Findings

The study concluded that the five most common causes of change orders can be identified as: change of project scope by owner (additional – enhancement), lack of coordination between construction parties; owner’s financial difficulties, change in materials, and errors and omissions in design. The study has also established that among the various factors that causes rework, non-conformance with specification requirements, scope changes, late design changes, lack of labor experience, lack of labor skills and improper subcontractor selection top the list. Using regression analysis, the results reveal a significant relationship between change orders and rework cost in highway construction projects in Palestine.

Practical implications

By ranking the various change orders causes and rework causes from the perspectives of consultants and contractors, the study provides a fresh perspective on an old chronic problem in the construction sector. This study has provided evidence on the most significant change orders causes and rework causes in the Palestinian highway construction, as well as the impact of change orders or rework on constructions sites. Finally, although this study is specific to the country of Palestine, its results can be applicable to other developing countries facing similar problems in their public construction sectors.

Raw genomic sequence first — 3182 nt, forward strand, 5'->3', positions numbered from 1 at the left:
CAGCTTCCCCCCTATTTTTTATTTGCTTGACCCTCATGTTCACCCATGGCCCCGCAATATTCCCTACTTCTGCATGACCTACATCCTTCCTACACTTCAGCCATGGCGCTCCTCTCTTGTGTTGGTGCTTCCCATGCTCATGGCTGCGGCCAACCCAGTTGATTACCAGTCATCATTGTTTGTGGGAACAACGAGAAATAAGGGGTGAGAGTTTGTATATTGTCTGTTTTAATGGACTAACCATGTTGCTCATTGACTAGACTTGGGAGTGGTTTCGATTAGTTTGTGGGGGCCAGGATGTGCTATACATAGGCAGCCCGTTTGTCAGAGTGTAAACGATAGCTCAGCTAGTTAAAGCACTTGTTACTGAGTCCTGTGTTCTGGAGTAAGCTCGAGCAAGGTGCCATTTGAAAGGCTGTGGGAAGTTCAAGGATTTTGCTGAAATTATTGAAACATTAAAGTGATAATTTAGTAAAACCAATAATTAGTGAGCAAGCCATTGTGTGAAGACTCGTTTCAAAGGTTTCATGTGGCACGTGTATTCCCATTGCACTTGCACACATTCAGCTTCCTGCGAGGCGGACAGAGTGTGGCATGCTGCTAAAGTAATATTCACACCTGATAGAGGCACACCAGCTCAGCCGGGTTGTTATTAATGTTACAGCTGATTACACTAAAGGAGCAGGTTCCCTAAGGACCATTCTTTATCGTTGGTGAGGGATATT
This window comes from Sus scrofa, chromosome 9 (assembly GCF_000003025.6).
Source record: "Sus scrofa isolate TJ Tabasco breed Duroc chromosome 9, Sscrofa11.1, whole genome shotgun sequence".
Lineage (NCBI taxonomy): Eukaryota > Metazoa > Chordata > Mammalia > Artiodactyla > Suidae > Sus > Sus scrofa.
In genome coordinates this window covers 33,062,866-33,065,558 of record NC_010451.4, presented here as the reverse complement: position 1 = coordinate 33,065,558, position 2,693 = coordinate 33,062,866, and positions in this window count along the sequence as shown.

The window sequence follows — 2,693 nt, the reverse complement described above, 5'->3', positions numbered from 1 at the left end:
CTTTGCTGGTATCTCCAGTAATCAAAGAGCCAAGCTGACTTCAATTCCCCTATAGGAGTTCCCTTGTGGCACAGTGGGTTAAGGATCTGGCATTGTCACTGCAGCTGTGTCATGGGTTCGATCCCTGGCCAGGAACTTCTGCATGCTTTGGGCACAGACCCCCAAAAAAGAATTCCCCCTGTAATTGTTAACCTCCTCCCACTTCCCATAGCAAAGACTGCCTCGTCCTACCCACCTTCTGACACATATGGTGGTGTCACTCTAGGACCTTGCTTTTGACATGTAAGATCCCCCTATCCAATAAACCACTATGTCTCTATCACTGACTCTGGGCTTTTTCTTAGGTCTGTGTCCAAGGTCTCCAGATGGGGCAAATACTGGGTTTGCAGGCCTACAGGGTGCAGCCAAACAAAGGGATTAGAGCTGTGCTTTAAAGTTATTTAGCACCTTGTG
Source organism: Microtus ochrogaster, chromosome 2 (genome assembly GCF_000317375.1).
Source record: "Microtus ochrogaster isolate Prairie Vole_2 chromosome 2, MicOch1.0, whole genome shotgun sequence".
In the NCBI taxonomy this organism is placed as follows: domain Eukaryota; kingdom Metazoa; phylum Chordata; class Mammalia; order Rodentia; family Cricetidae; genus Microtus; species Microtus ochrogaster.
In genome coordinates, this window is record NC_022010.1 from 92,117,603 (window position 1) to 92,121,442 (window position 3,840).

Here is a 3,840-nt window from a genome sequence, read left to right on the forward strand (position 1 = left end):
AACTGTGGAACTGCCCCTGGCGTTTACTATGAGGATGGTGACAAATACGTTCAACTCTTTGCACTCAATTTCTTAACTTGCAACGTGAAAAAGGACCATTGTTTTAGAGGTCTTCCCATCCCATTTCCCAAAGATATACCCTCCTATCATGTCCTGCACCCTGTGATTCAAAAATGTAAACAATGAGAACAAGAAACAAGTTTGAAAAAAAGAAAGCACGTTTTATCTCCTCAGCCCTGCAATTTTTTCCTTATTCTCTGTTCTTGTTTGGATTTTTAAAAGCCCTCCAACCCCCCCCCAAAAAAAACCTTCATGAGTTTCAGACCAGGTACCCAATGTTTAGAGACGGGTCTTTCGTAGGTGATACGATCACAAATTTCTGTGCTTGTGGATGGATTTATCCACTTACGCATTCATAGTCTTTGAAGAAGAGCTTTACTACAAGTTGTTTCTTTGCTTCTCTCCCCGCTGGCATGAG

Originality/value

The results address the common causes of change orders and reworks in highway construction projects in Palestine. The results also address the relation between change orders and rework cost based on data collected from highway construction projects implemented in the West Bank in Palestine. This study is the first study conducted in the West Bank in Palestine to identify the change orders and reworks causes in highway construction projects.

Details

Journal of Financial Management of Property and Construction, vol. 22 no. 1
Type: Research Article